Shaking fists at showroomers won't save shops

27th Mar 2013 | 11:30

Shaking fists at showroomers won't save shops

Retailers' rubbish ideas

Are you a rat bag? I am, at least by Australian shopkeeper Georgina's definition: quite often I'll see something in a shop and buy it online instead.

The reasons are usually simple: the thing I want either isn't in stock, or the retailer is charging comedy prices.

You've got to admire Georgina's solution. To prevent people looking at her stock and thinking "that's too expensive", she's charging anyone who wants to look around her shop AUS$5.

You get the money back if you buy something, and you don't if you don't. That means that unless you're absolutely, 100 per cent certain that you'll buy something, going into Georgina's shop is a very bad idea.

It's daft, of course, but Georgina isn't the only retailer getting it wrong. Thanks to technology, many retailers are finding that their prices are now premium prices - but they aren't delivering a premium service.

That's why so many of them are in trouble.

Heaven knows it's miserable now

In recent months we've seen lots of big names go belly up, citing too-high rates, rents and parking charges, as well as Amazon's tax avoidance and dodgy downloads. There's no doubt that it's tough out there, and of course every retail job loss is a tragedy for the people put out of work.

But it'd help if some businesses' strategy for combating the internet threat wasn't "deliver the most miserable shopping experience imaginable". They might not be calling people "rat bags" and charging admission, but they're hardly stepping up to fight the internet operators either.

Take DIY stores, for example. I used a click and collect service recently, driving for an hour to a far-flung shed. When I got there, a huffy sales assistant told me my order had been cancelled, that I'd been emailed about it, and that I'd also been telephoned about it.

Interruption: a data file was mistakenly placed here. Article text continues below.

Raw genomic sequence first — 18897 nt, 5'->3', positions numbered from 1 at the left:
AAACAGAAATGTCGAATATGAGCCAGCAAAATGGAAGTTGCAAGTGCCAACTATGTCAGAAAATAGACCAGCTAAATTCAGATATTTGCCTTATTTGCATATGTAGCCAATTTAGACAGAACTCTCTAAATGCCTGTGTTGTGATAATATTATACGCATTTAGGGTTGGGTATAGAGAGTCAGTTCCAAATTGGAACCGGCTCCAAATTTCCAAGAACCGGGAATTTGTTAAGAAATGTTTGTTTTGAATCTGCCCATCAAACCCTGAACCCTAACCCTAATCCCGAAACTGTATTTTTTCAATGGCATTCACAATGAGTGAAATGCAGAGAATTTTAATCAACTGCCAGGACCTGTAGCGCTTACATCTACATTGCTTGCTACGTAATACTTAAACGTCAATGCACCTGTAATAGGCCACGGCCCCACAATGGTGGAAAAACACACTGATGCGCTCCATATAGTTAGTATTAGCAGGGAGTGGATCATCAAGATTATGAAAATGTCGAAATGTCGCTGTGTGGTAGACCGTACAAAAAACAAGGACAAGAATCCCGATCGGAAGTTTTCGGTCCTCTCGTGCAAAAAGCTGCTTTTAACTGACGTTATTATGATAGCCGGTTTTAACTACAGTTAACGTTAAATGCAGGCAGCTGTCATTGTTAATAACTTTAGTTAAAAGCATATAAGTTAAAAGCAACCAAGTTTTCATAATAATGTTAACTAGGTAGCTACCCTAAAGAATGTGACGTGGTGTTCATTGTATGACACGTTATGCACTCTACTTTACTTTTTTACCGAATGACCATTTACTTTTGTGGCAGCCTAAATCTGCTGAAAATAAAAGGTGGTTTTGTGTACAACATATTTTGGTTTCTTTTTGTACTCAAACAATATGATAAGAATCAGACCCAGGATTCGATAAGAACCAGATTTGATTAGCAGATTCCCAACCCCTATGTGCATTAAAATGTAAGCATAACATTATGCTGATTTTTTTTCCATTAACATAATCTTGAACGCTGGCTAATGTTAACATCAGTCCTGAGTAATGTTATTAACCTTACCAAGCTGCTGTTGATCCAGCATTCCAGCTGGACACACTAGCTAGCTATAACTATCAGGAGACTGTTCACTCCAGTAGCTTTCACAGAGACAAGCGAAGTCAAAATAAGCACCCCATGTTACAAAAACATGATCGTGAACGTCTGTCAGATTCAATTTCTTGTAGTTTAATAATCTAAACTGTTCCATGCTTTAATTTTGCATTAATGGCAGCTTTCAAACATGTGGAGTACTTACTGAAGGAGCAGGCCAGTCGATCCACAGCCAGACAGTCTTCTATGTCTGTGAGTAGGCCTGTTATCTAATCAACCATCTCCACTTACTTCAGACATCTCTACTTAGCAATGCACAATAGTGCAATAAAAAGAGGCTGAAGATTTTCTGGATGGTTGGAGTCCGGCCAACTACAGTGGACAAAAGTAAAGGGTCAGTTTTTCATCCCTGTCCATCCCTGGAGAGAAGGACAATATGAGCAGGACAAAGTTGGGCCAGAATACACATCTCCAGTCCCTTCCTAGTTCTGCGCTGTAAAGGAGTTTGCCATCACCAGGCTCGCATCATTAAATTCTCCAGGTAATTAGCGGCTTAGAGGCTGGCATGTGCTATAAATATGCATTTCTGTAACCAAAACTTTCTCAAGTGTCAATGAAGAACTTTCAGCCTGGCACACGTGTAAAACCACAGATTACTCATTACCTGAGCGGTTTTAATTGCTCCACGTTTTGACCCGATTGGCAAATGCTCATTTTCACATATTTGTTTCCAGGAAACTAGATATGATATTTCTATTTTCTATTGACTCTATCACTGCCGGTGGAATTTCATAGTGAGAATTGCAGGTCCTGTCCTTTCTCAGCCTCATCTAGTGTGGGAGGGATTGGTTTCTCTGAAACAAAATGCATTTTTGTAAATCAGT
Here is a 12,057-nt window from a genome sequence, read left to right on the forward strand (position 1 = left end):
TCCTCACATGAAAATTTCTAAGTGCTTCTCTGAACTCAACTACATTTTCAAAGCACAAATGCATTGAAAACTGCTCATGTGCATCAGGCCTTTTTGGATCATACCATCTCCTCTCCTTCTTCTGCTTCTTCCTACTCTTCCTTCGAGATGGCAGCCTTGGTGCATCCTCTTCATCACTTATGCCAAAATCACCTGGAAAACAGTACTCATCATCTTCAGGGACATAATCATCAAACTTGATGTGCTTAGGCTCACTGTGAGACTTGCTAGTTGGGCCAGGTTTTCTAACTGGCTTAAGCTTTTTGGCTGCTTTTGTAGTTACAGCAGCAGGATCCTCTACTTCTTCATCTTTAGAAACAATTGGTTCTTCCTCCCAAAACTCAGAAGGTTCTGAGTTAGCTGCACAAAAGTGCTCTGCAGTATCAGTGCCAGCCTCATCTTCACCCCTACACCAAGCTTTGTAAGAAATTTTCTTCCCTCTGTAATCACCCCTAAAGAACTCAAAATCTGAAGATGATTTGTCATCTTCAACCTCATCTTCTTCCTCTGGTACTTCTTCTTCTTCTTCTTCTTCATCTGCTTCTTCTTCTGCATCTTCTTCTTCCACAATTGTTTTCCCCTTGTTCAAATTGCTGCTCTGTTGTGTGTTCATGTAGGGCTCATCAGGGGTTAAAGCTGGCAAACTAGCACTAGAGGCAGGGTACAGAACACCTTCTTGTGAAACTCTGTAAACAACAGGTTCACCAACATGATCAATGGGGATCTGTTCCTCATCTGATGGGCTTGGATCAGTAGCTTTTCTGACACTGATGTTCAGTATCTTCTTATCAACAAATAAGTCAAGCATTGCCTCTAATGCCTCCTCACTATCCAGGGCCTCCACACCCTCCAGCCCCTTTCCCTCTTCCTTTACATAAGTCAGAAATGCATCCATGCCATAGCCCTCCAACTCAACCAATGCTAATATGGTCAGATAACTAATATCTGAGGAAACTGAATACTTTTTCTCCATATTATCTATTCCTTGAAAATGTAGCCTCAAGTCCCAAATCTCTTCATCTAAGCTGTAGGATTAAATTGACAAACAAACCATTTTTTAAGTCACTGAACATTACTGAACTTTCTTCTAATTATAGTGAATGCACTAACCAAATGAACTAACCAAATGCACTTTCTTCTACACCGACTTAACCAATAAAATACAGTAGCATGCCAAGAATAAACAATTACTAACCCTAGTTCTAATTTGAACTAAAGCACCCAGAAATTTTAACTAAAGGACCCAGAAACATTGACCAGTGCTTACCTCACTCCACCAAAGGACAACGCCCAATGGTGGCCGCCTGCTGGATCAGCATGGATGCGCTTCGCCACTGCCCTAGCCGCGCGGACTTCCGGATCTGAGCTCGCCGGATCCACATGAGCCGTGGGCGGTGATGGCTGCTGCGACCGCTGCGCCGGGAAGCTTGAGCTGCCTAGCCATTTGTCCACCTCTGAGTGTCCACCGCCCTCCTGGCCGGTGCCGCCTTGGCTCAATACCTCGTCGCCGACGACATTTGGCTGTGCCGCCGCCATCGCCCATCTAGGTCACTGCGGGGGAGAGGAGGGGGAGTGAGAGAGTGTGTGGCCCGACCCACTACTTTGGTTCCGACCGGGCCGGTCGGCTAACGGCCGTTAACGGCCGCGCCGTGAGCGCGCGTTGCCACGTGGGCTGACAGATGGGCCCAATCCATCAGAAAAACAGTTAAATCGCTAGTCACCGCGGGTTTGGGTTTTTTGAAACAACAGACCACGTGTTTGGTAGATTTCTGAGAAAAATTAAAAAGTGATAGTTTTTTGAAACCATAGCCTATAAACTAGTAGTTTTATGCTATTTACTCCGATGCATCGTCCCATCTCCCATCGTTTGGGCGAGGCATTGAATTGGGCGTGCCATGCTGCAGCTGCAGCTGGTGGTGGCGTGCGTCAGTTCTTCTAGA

I hadn't, of course. When I asked when the email had been sent and the telephone call made, she consulted some kind of magical bullshit machine. My order, she said, was cancelled by phone call and email at 11am the previous morning.

That was three hours before I'd placed my order.

I browsed the half-arsed, half-empty displays with their missing bits and wonky labels, unable to find what I needed.

I pulled out my phone and ordered from Amazon.

It's not just DIY. Before it went bust, shopping in Comet was like queuing for bread in East Germany in 1954. HMV appeared to be an enormous practical joke. Going into Blockbuster was like gatecrashing a funeral. Rent, rates, downloads and tax avoidance don't help, of course, but they're often contributors to a firm's demise rather than the architects of it.

The internet isn't going anywhere. We can't uninvent online shopping. That means retailers face the same choices major music companies faced in the early 2000s: come up with something different and better, or watch the tech firms take over.

Calling your customers "rat bags" doesn't help anyone but Amazon.

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